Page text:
Everyone wants to give a good impression to the others. There are two ways an individual can express oneself; one is verbal communication and another is non-verbal communication. Among the two communication styles, nonverbal communication plays a critical role in forming one’s own impression. Then, how we can manage our impression through non-verbal communication?
Erving Goffman gives us some implications through his book, “The Presentation of Self in Everyday Life”, in which he gives us the implication on how the character of the situation and self image is made, using metaphor of dramaturgy.
In a drama, a performer plays a role of someone who is not him/herself in the fictional situation. Let’s say a performer plays Caesar in Rome. The performer is not Caesar in reality, and it’s been 2000 years since Rome era, but audiences feel that the performer is Caesar and the stage is Rome. Why? It is because in the drama, all factors collectively create coherent images of the role and the situation. Performers, attires, teams, stages etc are all harmonized and create consistent image of the world.
This dramaturgical approach gives us some important implications.
First, an image in the society is composed of various but coherent factors, and if even one of the factors is disruptively damaged, it would be very difficult to fix the images. For instance, if you pick up a cellphone while you play the role of Caesar, everything in the drama is destroyed, because existence of the cellphone cannot be consistent with coherent images of the situation and the roles.
The coherence also represents the cultures and values of specific era. It is historical, social, political and cultural product, and that is why prof. Goffman limits his discussion in the realm of western society.
Second implication is about the situation. Situation has significant influence toward the people in it, as once the situation is defined, all performers will follow it. For instance, you cannot wear jeans in Rome era to keep your image as a civil in Rome. Moreover, once the situation is defined, individuals in it, as a team, collaborate to maintain the situation. The team works as if it is a secret society to keep the situation unchanged, Goffman mentioned:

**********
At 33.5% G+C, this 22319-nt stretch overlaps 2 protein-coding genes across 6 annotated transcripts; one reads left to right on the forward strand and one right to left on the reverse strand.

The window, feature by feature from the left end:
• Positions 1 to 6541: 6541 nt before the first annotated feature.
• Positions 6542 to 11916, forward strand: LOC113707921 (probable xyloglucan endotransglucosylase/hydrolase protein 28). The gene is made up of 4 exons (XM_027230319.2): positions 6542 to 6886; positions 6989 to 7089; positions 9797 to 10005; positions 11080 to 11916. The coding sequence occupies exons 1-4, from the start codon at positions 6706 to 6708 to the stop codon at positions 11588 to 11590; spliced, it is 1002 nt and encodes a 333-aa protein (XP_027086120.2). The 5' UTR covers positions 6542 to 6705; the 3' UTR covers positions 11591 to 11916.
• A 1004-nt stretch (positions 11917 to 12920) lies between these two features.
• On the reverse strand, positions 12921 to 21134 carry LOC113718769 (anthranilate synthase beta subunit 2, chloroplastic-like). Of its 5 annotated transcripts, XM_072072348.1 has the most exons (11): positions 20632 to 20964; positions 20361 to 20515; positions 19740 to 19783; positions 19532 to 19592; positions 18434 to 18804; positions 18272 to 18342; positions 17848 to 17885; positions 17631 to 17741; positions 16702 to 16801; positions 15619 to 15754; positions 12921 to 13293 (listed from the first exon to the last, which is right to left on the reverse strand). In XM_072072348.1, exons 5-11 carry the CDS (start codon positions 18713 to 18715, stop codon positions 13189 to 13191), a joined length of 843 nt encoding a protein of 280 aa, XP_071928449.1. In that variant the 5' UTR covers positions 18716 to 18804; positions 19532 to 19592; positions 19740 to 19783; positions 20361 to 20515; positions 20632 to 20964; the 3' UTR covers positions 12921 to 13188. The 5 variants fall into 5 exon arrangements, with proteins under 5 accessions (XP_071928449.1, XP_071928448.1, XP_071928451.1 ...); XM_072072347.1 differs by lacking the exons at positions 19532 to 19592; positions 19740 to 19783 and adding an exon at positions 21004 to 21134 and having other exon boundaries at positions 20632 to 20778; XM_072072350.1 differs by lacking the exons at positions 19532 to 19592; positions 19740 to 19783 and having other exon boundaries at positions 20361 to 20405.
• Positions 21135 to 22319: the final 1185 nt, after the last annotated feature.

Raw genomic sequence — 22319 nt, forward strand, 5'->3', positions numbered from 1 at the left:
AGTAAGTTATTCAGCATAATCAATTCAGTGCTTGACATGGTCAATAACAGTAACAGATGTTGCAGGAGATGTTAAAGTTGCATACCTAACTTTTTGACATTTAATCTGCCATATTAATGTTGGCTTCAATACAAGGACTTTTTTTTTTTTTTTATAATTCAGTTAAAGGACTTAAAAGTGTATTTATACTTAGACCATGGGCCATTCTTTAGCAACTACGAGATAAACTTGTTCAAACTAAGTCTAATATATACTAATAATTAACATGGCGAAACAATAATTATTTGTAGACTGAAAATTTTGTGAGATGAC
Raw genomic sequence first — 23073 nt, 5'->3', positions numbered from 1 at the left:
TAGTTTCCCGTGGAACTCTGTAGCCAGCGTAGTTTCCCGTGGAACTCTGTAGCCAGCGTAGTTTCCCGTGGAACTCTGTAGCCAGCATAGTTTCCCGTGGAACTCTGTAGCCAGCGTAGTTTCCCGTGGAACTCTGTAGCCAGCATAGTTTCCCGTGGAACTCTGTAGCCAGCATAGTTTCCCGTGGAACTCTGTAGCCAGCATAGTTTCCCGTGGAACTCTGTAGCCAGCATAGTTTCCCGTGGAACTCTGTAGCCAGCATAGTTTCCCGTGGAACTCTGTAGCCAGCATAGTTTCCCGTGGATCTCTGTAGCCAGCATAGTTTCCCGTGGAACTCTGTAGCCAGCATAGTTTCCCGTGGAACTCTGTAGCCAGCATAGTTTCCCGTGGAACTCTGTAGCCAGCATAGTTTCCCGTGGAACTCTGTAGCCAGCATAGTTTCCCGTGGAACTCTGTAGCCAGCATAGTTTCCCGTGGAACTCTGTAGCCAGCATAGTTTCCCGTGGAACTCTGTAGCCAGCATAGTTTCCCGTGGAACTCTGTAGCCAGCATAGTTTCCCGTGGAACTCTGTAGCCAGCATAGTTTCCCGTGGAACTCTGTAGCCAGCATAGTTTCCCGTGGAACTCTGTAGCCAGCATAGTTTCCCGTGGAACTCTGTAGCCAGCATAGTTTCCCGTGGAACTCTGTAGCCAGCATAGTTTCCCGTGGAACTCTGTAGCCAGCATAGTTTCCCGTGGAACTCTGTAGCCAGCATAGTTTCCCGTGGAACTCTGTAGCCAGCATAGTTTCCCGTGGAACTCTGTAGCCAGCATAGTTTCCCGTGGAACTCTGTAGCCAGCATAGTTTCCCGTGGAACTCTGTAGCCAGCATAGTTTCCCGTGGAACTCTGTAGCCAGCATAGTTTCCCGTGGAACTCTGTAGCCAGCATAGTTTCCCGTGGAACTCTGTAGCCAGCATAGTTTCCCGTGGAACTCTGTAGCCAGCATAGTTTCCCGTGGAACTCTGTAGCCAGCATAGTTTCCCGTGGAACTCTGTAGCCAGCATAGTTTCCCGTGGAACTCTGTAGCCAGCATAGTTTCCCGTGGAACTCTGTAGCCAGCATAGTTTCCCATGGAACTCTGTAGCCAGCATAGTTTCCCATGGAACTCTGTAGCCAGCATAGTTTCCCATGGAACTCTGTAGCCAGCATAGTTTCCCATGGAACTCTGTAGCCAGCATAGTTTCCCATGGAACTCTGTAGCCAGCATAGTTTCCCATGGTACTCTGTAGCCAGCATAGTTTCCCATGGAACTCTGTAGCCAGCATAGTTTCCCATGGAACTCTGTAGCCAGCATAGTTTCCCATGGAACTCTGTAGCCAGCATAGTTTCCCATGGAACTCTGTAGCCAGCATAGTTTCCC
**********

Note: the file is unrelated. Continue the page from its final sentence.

“A team, then may be defined as a set of individuals whose intimate co-operation is required if a given projected definition of the situation is to be maintained. A team is a grouping, but it is a grouping not in relation to a social structure or social organization but rather in relation to an interaction or series of interactions in which the relevant definition of the situation is maintained.
We have seen, and will see further, that if a performance is to be effective, it will be likely that the extent and character of the co-operation that makes this possible will be concealed and kept secret. A team, then, has something of the character of a secret society. … Thus a team, as used herein, is the kind of secret society whose members may be known by non-members to constitute a society, even an exclusive one, but the society these individuals are known to constitute is not the one they constitute by virtue of acting as a team.” (page 104)
This implies that in any social interactions, when you want to give favorable impressions to others, the first thing you have to do is to define the situation and let every participant accept it. Prof. Goffman says that that exactly is the social technique that we usually use to maintain one’s own impression.
From the different perspective, the fact explains why dress codes are critical in some situations. Attire is one of the tools to preserve the situation.
Third is the role of the back stage. No one shows the back stage of a drama to the audience, because it should not belong to the situation. Instead, the front stage belongs to the situation. This implies that the front stage is where one plays his or her social life, and the back stage is where one leads his or her private life. This may explain why we often differentiate “on” and “off” in our everyday life.
I was surprised to see that this book covers the idea of “atmosphere”, since the Japanese often talk of the atmosphere and often misunderstand as if the atmosphere is unique to them. It is not. Wherever society exists, there could be the atmosphere (the “situation”) which force the participants to follow, regardless of the intensiveness of it.
The second thing I found interesting is the requirements to give the intended impression. If you want to be like someone else, you need to keep consistency in every action you take. It is a hard task, as only one dissonance will ruin the whole image.
The third is the methodology. The author used a drama to analyze our social interaction. I don’t know deeply why he came up with the idea, but, to me, implication is clear: analyze gimmicks or fictions to analyze our society. Gimmicks, fictions, or something work, because there are fundamental rule or common sense of the society behind the gimmicks and fictions. That is, as prof. Goffman did, when you analyze a currently popular gimmick very deeply (maybe facebook?), you may be able to find out fundamental social values dominant in this era.
Finally, the book showed us the power of metaphor. As "Metaphor We Live by" argued, our conception is in many cases metaphorical.
Erving Goffman, "The Presentation of Self in Everyday Life", Anchor Books, 1959
George Lakoff and Mark Johnson, "Metaphors We Live by", University of Chicago Press (2nd edition)